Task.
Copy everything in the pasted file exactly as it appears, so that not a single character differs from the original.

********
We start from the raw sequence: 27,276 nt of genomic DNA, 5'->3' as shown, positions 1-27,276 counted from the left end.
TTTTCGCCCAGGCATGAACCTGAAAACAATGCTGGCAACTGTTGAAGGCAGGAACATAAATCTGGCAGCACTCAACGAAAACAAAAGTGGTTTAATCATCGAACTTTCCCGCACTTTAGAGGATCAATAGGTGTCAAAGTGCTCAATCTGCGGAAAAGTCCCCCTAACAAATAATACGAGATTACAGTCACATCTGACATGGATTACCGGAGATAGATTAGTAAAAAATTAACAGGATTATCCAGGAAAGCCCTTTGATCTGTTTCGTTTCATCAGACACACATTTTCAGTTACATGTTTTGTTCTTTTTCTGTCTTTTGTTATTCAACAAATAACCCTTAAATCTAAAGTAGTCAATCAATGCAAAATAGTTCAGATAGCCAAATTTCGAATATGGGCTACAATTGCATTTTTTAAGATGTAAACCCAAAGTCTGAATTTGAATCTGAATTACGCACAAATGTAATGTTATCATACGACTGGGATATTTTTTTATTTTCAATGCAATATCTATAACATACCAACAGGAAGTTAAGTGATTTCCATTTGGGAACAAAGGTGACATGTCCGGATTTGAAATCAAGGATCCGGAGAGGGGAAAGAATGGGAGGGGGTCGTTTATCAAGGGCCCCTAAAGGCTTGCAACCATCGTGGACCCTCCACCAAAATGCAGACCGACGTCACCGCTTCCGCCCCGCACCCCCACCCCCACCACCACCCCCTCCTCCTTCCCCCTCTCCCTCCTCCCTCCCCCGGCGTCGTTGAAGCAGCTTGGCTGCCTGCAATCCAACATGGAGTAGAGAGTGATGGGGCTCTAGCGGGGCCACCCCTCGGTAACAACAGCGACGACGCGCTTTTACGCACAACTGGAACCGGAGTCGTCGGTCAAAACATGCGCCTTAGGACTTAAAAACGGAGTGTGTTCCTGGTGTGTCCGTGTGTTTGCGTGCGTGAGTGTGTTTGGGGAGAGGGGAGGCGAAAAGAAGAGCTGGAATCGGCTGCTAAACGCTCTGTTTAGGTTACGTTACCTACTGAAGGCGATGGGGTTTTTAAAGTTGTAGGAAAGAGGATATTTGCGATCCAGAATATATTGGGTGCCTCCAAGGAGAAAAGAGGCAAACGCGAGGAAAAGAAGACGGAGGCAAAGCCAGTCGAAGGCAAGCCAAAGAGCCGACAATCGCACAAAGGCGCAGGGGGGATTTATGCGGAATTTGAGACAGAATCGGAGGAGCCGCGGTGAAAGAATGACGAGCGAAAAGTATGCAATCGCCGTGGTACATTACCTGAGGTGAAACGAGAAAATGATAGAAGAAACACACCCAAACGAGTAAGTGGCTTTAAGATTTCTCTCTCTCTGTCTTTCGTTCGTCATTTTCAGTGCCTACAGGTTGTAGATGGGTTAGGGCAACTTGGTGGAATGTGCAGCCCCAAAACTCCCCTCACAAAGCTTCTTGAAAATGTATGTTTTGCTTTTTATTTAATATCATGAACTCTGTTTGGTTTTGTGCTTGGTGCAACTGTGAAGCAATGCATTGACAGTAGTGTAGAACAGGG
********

We start from the raw sequence: 27,276 nt of genomic DNA, 5'->3' as shown, positions 1-27,276 counted from the left end.
TTTTCGCCCAGGCATGAACCTGAAAACAATGCTGGCAACTGTTGAAGGCAGGAACATAAATCTGGCAGCACTCAACGAAAACAAAAGTGGTTTAATCATCGAACTTTCCCGCACTTTAGAGGATCAATAGGTGTCAAAGTGCTCAATCTGCGGAAAAGTCCCCCTAACAAATAATACGAGATTACAGTCACATCTGACATGGATTACCGGAGATAGATTAGTAAAAAATTAACAGGATTATCCAGGAAAGCCCTTTGATCTGTTTCGTTTCATCAGACACACATTTTCAGTTACATGTTTTGTTCTTTTTCTGTCTTTTGTTATTCAACAAATAACCCTTAAATCTAAAGTAGTCAATCAATGCAAAATAGTTCAGATAGCCAAATTTCGAATATGGGCTACAATTGCATTTTTTAAGATGTAAACCCAAAGTCTGAATTTGAATCTGAATTACGCACAAATGTAATGTTATCATACGACTGGGATATTTTTTTATTTTCAATGCAATATCTATAACATACCAACAGGAAGTTAAGTGATTTCCATTTGGGAACAAAGGTGACATGTCCGGATTTGAAATCAAGGATCCGGAGAGGGGAAAGAATGGGAGGGGGTCGTTTATCAAGGGCCCCTAAAGGCTTGCAACCATCGTGGACCCTCCACCAAAATGCAGACCGACGTCACCGCTTCCGCCCCGCACCCCCACCCCCACCACCACCCCCTCCTCCTTCCCCCTCTCCCTCCTCCCTCCCCCGGCGTCGTTGAAGCAGCTTGGCTGCCTGCAATCCAACATGGAGTAGAGAGTGATGGGGCTCTAGCGGGGCCACCCCTCGGTAACAACAGCGACGACGCGCTTTTACGCACAACTGGAACCGGAGTCGTCGGTCAAAACATGCGCCTTAGGACTTAAAAACGGAGTGTGTTCCTGGTGTGTCCGTGTGTTTGCGTGCGTGAGTGTGTTTGGGGAGAGGGGAGGCGAAAAGAAGAGCTGGAATCGGCTGCTAAACGCTCTGTTTAGGTTACGTTACCTACTGAAGGCGATGGGGTTTTTAAAGTTGTAGGAAAGAGGATATTTGCGATCCAGAATATATTGGGTGCCTCCAAGGAGAAAAGAGGCAAACGCGAGGAAAAGAAGACGGAGGCAAAGCCAGTCGAAGGCAAGCCAAAGAGCCGACAATCGCACAAAGGCGCAGGGGGGATTTATGCGGAATTTGAGACAGAATCGGAGGAGCCGCGGTGAAAGAATGACGAGCGAAAAGTATGCAATCGCCGTGGTACATTACCTGAGGTGAAACGAGAAAATGATAGAAGAAACACACCCAAACGAGTAAGTGGCTTTAAGATTTCTCTCTCTCTGTCTTTCGTTCGTCATTTTCAGTGCCTACAGGTTGTAGATGGGTTAGGGCAACTTGGTGGAATGTGCAGCCCCAAAACTCCCCTCACAAAGCTTCTTGAAAATGTATGTTTTGCTTTTTATTTAATATCATGAACTCTGTTTGGTTTTGTGCTTGGTGCAACTGTGAAGCAATGCATTGACAGTAGTGTAGAACAGGG